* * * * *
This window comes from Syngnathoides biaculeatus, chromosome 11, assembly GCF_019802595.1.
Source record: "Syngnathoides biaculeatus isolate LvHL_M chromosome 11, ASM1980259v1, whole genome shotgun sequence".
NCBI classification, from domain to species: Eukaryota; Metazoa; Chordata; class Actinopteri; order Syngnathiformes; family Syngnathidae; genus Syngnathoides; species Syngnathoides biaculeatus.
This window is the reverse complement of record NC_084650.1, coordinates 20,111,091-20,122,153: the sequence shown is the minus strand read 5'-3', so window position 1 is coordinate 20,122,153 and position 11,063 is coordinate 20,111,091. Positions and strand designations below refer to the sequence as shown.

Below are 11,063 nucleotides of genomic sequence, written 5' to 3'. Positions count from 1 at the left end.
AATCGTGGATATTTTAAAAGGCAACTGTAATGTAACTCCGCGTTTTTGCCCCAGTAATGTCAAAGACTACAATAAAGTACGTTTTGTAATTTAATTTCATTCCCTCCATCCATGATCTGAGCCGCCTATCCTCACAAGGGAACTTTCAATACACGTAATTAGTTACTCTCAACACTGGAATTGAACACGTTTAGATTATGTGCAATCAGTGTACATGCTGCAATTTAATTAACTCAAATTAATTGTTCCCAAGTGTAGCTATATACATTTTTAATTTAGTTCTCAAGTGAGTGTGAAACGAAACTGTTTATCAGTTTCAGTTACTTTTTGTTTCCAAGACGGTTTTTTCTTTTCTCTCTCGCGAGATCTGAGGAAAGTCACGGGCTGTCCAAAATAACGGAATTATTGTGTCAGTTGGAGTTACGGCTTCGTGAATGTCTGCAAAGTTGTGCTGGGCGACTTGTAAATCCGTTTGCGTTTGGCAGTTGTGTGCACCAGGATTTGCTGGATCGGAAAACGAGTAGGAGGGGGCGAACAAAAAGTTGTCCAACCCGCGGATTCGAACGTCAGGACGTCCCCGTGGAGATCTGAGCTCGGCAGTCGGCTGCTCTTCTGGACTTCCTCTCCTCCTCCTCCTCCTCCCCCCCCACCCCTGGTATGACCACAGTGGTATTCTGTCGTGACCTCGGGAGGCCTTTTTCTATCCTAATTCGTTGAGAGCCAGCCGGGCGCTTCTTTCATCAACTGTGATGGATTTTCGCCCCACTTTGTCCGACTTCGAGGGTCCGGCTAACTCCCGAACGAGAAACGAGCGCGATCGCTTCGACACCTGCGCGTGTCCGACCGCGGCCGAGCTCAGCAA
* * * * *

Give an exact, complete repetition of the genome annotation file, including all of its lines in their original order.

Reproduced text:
This window comes from Syngnathoides biaculeatus, chromosome 11, assembly GCF_019802595.1.
Source record: "Syngnathoides biaculeatus isolate LvHL_M chromosome 11, ASM1980259v1, whole genome shotgun sequence".
NCBI classification, from domain to species: Eukaryota; Metazoa; Chordata; class Actinopteri; order Syngnathiformes; family Syngnathidae; genus Syngnathoides; species Syngnathoides biaculeatus.
This window is the reverse complement of record NC_084650.1, coordinates 20,111,091-20,122,153: the sequence shown is the minus strand read 5'-3', so window position 1 is coordinate 20,122,153 and position 11,063 is coordinate 20,111,091. Positions and strand designations below refer to the sequence as shown.

Below are 11,063 nucleotides of genomic sequence, written 5' to 3'. Positions count from 1 at the left end.
AATCGTGGATATTTTAAAAGGCAACTGTAATGTAACTCCGCGTTTTTGCCCCAGTAATGTCAAAGACTACAATAAAGTACGTTTTGTAATTTAATTTCATTCCCTCCATCCATGATCTGAGCCGCCTATCCTCACAAGGGAACTTTCAATACACGTAATTAGTTACTCTCAACACTGGAATTGAACACGTTTAGATTATGTGCAATCAGTGTACATGCTGCAATTTAATTAACTCAAATTAATTGTTCCCAAGTGTAGCTATATACATTTTTAATTTAGTTCTCAAGTGAGTGTGAAACGAAACTGTTTATCAGTTTCAGTTACTTTTTGTTTCCAAGACGGTTTTTTCTTTTCTCTCTCGCGAGATCTGAGGAAAGTCACGGGCTGTCCAAAATAACGGAATTATTGTGTCAGTTGGAGTTACGGCTTCGTGAATGTCTGCAAAGTTGTGCTGGGCGACTTGTAAATCCGTTTGCGTTTGGCAGTTGTGTGCACCAGGATTTGCTGGATCGGAAAACGAGTAGGAGGGGGCGAACAAAAAGTTGTCCAACCCGCGGATTCGAACGTCAGGACGTCCCCGTGGAGATCTGAGCTCGGCAGTCGGCTGCTCTTCTGGACTTCCTCTCCTCCTCCTCCTCCTCCCCCCCCACCCCTGGTATGACCACAGTGGTATTCTGTCGTGACCTCGGGAGGCCTTTTTCTATCCTAATTCGTTGAGAGCCAGCCGGGCGCTTCTTTCATCAACTGTGATGGATTTTCGCCCCACTTTGTCCGACTTCGAGGGTCCGGCTAACTCCCGAACGAGAAACGAGCGCGATCGCTTCGACACCTGCGCGTGTCCGACCGCGGCCGAGCTCAGCAA